Re: To cushions & wedges & the like 🙂

Lavinia Fiscaletti

Good question, Joella.

In feet like these, all the necessary support structures in the back half of the foot are lacking in some way, including the digital cushion, lateral cartilage, frog, heels. The bull nose indicates that there is work being done to get a long toe back to where it should be. If the toes have always been kept short (horizontally speaking), then you won't necessarily have the bull nose as a rad flag. If the heels are underrun to any degree, you should expect to see a lower-than-ideal plantar angle on radiographs. Heel bulbs that protrude well behind the hoof and are softer and flatter are also an indication that the plantar angle is too low. The digital cushion is lacking in the sense that it is underdeveloped and is also displaced further back behind the foot. You can easily check its health by palpating it: a healthy digital cushion in an adult horse should have the firmness of a super ball. On too many horses, you'll find it feels much more soft and squishy.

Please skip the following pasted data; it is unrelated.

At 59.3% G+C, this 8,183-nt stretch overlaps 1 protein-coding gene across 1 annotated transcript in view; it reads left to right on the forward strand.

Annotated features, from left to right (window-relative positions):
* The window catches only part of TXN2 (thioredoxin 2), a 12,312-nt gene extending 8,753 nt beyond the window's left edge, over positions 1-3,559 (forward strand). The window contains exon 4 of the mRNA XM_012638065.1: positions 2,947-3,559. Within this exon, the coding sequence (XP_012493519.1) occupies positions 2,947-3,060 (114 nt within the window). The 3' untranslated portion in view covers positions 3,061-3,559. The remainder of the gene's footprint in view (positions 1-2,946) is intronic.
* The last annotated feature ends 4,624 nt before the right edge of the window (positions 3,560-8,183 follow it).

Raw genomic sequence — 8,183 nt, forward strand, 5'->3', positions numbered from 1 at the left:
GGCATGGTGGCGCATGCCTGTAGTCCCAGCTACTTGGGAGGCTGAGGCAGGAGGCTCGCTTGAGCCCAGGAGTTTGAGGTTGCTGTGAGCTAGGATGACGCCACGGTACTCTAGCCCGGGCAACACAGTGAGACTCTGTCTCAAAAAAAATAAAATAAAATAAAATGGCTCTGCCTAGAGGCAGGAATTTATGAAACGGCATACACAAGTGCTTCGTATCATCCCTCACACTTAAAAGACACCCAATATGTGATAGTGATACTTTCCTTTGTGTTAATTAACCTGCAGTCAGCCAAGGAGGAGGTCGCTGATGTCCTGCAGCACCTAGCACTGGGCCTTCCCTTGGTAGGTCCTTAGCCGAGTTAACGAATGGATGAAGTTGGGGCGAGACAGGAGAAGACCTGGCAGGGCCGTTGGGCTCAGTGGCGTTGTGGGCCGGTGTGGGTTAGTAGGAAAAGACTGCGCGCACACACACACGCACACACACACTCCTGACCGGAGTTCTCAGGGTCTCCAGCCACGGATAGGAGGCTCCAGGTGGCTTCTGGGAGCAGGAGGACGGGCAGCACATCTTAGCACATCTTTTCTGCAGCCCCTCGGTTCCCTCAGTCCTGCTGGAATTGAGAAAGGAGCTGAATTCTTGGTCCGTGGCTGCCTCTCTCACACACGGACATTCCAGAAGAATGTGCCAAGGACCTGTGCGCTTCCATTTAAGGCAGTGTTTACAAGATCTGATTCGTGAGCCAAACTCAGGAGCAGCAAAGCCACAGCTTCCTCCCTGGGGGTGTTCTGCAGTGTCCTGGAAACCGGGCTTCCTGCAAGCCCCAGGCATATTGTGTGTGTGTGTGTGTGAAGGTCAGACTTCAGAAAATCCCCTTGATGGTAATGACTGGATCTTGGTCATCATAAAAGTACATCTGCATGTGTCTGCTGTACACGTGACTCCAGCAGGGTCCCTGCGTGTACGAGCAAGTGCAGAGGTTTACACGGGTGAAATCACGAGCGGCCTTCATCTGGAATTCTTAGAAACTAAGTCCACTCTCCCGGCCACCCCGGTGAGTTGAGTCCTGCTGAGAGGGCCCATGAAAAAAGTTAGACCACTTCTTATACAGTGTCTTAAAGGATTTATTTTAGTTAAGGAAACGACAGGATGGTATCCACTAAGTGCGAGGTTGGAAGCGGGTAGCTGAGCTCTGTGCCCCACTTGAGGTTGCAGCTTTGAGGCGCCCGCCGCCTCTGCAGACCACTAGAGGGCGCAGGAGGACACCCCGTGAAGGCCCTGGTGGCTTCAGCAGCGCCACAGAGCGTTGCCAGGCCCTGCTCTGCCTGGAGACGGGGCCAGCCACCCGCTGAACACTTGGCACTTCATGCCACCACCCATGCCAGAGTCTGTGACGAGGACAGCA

There's a great example of this kind of foot that an ECIR member has been dealing with quite recently:,,,20,2,0,0,,,20,2,0,0

They're pretty dramatic and most cases are not nearly this badly out of alignment. Note the difference/improvement in both the bony column alignment and the heel bulbs from May to Aug. You can follow the specifics of Lynn and Relevante's journey on the Main ECIR Group.
A temporary wedging of the back half of the foot with padding that will support, but also allow for pressure-and-release, can be helpful while the underlying trim issues are corrected. Just using a firm wedge to elevate the heels doesn't solve anything in the longer term.The trick is to leave the actual walls at the heels unloaded so that they can relax down and back into their correct position. Otherwise, you just continue to apply constant pressure to the crushed heels, which maintains the status quo.


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